Attackers frequently look for open ports as starting points to launch network attacks. A port space probe is TCP or UDP traffic that is sent to a range of ports. These ports can be in sequence or random, from 0 to 65535. An address space probe is TCP or UDP traffic that is sent to a range of network addresses. Port space probes examine a computer to find the services that it uses. Address space probes examine a network to see which network devices are on that network.
For more information about ports, see About Ports.
An address space probe is identified when a computer sends a specified number of packets to different IP addresses assigned to an XTM device interface. To identify a port space probe, your XTM device counts the number of packets sent from one IP address to any XTM device interface IP address. The addresses can include the primary IP addresses and any secondary IP addresses configured on the interface. If the number of packets sent to different IP addresses or destination ports in one second is larger than the number you select, the source IP address is added to the Blocked Sites list.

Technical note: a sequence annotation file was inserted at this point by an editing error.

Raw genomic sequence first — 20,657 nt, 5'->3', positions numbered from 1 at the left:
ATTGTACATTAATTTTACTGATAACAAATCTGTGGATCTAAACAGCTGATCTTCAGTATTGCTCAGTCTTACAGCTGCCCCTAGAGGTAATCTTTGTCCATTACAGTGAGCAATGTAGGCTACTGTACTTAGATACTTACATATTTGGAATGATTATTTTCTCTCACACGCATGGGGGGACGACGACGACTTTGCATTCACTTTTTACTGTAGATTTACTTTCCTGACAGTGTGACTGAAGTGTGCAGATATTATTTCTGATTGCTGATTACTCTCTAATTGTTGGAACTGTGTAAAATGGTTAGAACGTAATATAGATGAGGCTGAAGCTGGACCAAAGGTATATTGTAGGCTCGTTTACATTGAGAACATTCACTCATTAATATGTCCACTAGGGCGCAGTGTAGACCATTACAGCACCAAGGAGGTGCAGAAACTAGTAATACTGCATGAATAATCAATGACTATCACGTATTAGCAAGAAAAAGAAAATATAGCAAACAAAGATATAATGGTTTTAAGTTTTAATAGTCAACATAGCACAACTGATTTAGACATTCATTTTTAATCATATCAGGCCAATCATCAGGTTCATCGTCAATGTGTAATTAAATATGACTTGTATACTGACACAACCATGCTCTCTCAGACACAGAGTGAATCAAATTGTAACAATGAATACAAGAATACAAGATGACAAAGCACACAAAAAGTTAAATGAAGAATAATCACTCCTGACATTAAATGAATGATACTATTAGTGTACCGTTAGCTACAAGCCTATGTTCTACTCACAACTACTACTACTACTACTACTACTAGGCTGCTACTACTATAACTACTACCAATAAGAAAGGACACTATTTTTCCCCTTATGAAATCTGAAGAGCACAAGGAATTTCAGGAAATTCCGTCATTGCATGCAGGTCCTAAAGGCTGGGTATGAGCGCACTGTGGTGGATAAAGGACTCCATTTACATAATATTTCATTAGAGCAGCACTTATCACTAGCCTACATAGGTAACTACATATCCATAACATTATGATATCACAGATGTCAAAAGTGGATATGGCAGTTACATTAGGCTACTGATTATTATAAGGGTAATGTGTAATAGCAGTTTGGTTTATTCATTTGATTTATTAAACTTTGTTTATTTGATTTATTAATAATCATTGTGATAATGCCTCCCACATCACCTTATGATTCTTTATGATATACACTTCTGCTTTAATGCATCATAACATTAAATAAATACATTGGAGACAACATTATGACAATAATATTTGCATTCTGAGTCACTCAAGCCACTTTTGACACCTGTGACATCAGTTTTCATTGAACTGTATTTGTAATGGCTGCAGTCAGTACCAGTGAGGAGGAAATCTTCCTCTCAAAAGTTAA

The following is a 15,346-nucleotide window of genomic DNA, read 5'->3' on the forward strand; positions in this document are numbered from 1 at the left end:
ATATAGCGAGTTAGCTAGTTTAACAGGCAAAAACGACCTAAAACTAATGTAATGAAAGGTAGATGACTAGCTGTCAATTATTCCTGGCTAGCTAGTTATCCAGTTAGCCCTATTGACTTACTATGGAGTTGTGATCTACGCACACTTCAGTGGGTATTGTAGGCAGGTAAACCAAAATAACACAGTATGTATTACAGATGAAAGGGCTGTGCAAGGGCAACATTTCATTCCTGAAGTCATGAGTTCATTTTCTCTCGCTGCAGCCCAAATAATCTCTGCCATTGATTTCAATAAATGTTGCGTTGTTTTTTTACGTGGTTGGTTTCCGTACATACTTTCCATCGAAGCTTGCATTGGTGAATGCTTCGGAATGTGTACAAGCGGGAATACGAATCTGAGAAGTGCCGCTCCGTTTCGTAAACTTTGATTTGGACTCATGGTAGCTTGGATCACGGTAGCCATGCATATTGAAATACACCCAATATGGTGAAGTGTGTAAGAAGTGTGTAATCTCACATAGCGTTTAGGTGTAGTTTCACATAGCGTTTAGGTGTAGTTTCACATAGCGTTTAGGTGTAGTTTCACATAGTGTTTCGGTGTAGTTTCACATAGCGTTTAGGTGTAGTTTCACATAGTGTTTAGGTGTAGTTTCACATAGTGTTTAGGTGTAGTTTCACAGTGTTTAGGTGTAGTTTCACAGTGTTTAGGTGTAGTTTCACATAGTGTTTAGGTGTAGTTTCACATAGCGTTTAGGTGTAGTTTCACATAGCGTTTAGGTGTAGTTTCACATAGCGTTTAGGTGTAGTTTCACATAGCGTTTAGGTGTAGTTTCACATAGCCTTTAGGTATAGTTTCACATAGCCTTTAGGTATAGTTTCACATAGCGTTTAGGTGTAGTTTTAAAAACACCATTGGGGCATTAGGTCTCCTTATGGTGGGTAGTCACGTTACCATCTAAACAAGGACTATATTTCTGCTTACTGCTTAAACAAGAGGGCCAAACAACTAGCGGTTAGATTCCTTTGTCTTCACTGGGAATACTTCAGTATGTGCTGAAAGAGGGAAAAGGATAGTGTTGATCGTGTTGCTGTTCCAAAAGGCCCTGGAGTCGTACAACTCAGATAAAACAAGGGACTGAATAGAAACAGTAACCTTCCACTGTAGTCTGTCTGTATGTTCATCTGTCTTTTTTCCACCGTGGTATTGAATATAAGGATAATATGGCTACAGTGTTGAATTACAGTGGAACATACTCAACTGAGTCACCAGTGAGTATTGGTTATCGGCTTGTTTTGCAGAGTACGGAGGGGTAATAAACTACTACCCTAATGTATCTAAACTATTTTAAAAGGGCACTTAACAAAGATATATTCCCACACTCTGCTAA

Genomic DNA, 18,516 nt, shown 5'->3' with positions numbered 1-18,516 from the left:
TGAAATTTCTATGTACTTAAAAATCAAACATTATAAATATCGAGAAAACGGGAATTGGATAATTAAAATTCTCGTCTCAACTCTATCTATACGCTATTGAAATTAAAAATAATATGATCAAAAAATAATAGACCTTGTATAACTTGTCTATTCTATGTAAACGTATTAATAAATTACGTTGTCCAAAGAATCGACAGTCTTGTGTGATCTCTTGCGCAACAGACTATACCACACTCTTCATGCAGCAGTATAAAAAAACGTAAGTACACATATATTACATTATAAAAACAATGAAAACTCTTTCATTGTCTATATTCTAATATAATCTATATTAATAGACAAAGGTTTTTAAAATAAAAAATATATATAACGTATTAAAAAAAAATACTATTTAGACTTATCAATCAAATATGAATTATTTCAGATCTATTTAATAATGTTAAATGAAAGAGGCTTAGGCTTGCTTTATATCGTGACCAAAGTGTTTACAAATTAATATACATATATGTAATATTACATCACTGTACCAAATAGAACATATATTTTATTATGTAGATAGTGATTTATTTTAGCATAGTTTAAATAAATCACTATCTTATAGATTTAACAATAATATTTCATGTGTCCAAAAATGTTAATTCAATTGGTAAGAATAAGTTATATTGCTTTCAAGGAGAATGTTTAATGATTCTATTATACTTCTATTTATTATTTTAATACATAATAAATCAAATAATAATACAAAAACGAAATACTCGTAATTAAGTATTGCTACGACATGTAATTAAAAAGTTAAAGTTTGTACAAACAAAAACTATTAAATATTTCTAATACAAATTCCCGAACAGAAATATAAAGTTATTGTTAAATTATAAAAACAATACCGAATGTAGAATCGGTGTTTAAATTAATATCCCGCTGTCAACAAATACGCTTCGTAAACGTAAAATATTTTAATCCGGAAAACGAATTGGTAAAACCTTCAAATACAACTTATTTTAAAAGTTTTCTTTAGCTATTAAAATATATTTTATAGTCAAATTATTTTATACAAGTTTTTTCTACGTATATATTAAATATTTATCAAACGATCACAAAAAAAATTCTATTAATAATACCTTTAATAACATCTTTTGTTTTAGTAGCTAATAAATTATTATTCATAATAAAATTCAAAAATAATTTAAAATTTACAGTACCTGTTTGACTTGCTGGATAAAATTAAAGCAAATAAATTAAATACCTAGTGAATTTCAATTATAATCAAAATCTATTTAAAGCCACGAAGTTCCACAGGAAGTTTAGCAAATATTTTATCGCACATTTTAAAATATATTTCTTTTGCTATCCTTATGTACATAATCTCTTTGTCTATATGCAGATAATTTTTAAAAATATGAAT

When the Block Port Space Probes and Block Address Space Probes check boxes are selected, all incoming traffic on all interfaces is examined by the XTM device. You cannot disable these features for specified IP addresses, specified XTM device interfaces, or different time periods.
The default configuration of the XTM device blocks network probes. You can use
To block attackers more quickly, you can set the threshold for the maximum allowed number of address or port probes per second to a lower value. If the number is set too low, the XTM device could also deny legitimate network traffic . You are less likely to block legitimate network traffic if you use a higher number, but the XTM device must send TCP reset packets for each connection it drops. This uses bandwidth and resources on the XTM device and provides the attacker with information about your firewall.
About Default Packet Handling Options